poses quite a number of interesting possibilities.  Add to the fact that the original is quite dated, so an
interesting boost of adrenaline shouldn’t do too much harm.  Despite the inspired casting of Naomi Watts
in the Tippi Hedren role, I am worried about The Birds because I
still have Gus Van Sant’s shot for shot remake of Psycho fresh in
my memory; although, I respect the filmmakers for taking part in that
audacious experiment.  A Nightmare
on Elm Street
is a film that I would like to see told through a
different set of eyes; but at the same time, Craven’s simplistic (and wholly
effective) approach cannot be surpassed. 
It is definitely the type of film that needs a very interesting cast and
crew in order to convince the diehard fans of the series that it is a worthy
addition to the Nightmare canon. 
If the rumors are true, then I would love to see Ben Foster offered the
role of Freddy.  Reportedly, work has
already begun on the script and the writers are gunning for a more vicious,
evil Freddy.  With that in mind, Foster
would be great.  The man exudes
intensity.  Not bad for an actor that
started his career on a little known family series called Flash Forward. 

Rosemary’s Baby is a remake that I am
completely against.  This may just be a
matter of opinion, but it’s a film that is a product of the time; the
1960’s.  It can’t be replicated.  The creepiness of the apartment
(and it’s importance in rock history), Polanski’s script and direction all
added up to a piece of art that hasn’t dated since its initial release.  Well, it hasn’t dated if you don’t count the
fashion.  In any case, like Psycho,
there is no need to remake Rosemary’s Baby.  It is an adult supernatural thriller and we
all know (and I would love to be proven wrong here) that it won’t turn out that
way if remade.  Like I said, Platinum Dunes has
the talent and the money, two things that go far in the industry.  Let’s put them to good use.  Come on, guys.  You’ve made your mark, make it count.

Looking back, a number of studios have a long-lasting
love for the remake.  Let’s not forget
that Universal Pictures has made a living out of revisiting old monster movies
from their catalogue, yet not many filmgoers accuse them of constantly
rehashing their glory years (after all, they were THE premiere horror studio
back in the golden years of filmmaking). 
Sequels, prequels, remakes- they’ve done them all.  It’s because, out of all the genres, horror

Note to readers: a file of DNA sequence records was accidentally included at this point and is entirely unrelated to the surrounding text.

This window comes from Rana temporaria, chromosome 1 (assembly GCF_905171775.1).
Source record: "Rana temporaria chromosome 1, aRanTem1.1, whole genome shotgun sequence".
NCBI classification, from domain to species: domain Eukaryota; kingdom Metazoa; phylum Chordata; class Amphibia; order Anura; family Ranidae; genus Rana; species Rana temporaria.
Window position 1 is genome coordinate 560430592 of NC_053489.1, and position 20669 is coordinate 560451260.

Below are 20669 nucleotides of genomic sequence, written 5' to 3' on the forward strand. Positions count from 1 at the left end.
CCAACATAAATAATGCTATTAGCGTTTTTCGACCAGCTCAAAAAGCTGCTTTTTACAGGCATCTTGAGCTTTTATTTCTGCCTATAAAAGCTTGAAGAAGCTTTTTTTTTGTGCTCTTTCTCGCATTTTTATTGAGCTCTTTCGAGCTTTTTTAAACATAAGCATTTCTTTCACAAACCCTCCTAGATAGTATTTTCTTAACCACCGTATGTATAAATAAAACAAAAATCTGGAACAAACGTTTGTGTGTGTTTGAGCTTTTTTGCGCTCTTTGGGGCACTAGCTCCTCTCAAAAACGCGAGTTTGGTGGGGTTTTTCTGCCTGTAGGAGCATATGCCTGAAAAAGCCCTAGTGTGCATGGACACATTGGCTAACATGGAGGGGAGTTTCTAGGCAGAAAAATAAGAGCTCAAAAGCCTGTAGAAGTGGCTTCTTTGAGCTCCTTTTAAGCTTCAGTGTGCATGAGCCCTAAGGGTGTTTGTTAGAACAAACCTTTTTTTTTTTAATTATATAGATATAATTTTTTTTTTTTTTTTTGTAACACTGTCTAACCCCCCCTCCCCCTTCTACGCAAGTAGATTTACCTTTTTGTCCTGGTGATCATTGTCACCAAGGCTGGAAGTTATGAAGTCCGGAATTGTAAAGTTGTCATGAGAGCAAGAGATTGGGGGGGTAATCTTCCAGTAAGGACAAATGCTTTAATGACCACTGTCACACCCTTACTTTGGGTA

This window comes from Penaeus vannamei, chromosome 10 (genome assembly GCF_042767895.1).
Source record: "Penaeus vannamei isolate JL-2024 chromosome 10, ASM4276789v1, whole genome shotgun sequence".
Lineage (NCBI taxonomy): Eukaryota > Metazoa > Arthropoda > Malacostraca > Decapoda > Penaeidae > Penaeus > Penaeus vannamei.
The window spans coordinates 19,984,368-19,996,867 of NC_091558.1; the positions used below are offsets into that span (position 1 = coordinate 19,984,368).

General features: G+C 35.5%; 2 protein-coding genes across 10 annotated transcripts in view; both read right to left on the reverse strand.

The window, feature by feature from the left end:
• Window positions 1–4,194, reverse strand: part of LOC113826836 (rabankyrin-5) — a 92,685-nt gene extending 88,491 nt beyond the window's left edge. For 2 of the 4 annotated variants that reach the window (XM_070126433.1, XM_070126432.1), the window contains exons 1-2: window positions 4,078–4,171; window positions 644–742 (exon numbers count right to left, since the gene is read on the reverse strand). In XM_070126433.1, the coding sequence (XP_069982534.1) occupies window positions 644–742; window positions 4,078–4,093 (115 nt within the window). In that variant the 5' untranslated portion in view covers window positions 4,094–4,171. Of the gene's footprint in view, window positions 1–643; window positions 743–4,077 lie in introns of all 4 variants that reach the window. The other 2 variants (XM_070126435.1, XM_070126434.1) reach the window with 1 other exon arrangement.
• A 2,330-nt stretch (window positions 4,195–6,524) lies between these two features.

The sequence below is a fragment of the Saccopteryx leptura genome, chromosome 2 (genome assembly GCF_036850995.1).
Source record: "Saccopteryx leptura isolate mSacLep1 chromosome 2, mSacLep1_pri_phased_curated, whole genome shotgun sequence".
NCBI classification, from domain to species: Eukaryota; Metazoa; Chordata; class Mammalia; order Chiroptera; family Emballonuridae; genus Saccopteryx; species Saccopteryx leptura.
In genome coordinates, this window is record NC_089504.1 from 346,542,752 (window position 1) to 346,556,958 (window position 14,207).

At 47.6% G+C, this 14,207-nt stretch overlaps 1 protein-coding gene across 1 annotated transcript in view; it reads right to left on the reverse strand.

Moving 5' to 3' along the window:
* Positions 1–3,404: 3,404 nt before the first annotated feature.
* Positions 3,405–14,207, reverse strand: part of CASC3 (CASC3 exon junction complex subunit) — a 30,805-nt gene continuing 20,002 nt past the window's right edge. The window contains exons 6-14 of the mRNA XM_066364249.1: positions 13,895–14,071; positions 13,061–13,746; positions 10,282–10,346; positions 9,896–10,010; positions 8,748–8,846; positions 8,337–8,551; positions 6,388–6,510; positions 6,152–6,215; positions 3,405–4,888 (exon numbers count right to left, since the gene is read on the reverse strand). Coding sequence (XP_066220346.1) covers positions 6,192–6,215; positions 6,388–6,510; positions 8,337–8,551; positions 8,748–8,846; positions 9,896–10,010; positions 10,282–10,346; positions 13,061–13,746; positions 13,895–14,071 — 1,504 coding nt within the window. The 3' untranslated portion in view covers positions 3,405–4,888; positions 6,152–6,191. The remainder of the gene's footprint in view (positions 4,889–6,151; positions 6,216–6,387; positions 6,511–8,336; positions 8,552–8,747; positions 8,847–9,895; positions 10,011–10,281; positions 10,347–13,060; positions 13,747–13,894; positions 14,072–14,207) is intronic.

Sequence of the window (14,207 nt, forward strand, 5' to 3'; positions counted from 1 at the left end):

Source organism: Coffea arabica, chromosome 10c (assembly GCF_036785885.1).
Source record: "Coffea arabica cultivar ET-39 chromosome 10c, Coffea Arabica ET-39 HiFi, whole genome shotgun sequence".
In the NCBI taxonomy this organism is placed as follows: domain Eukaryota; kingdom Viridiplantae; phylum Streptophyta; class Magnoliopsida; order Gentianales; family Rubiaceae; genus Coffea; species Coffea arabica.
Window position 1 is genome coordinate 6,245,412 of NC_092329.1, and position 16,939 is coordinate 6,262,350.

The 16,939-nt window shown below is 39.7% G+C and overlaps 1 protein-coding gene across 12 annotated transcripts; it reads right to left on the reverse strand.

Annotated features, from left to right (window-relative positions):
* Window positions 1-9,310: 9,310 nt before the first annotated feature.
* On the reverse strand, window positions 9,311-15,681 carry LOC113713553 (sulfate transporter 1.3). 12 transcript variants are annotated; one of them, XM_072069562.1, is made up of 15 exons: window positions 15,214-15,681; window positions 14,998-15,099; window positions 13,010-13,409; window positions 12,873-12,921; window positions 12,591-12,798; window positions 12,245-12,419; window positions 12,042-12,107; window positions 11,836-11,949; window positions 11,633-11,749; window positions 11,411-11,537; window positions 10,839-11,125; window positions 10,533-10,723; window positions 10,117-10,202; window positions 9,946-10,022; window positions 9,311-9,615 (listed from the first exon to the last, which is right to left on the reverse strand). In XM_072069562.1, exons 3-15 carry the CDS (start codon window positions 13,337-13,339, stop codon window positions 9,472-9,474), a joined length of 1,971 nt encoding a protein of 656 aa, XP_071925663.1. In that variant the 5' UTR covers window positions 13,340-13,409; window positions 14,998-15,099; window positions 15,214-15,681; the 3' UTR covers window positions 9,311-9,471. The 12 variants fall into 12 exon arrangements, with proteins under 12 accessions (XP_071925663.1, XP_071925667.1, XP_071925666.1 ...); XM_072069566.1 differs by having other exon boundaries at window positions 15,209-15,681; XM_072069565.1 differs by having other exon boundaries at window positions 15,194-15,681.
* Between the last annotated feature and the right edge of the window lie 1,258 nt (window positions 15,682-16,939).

can always be the most relevant. 
Universal has proven this time and time again.  In April of next year, they will be releasing The Wolf Man,
starring Benicio Del Toro and Anthony Hopkins. 
It was a film that had me intrigued once Mark Romanek was announced as
director and Andrew Kevin Walker was announced as screenwriter.  I mean, the director of One Hour Photo
and the writer of Seven adapting the Wolf Man classic?  Color me intrigued.  But then “creative differences” arose,
Romanek left the project and Joe Johnston was hired to take over and extensively re-write Walker’s script. 
I commend Universal for sticking to their guns and going through the
project even after such a fatal blow so close to shooting.  It’s just that I can’t shake the feeling
that Universal pushed for it to continue based on the fact that they already
put money into the picture and a release date was already in place(it has since
moved from it’s original February release to April).  Apparently, del Toro is a rabid fan of the original and was
highly involved in every aspect of pre-production.  I highly doubt that he would keep his name on the project if it
didn’t meet his desired quality. 
The good thing is, the cast and crew for the film are passionate fans of
the original; even Rick Baker is returning to the horror genre he made famous with
An American Werewolf in London to create the make-up for the
film.  This is a prime example of a
studio wanting to do everything right, but having to jump a hurdle every now
and then in order to get there.  Will
the film be a success?  To be honest, I’d
like to say “yes”, but I’m not completely sure.  What I am sure of, though, is that Universal is treating the
property with respect and that has to count for something. 

I can’t help but feel that remakes are going to become even
more prominent in the future.  Think
about it, with all the remakes coming out nowadays it will be an endless
barrage of recycled stories.  What new stories will there be left to tell?  Again, I
must stress that remakes aren’t all bad. 
If melded with the right talent, there’s no way in knowing the
possibilities.  Cronenberg took a simple B-movie about a scientist with a fly head and turned it into one of the most
disturbing, yet powerful, horror films in history.  There’s no saying the next wave of remakes won’t succeed.  All I’m saying is, as much as we should
treasure and acknowledge the past, we should look toward the future.  The possibilities are endless… we just need
the courage to tell those stories.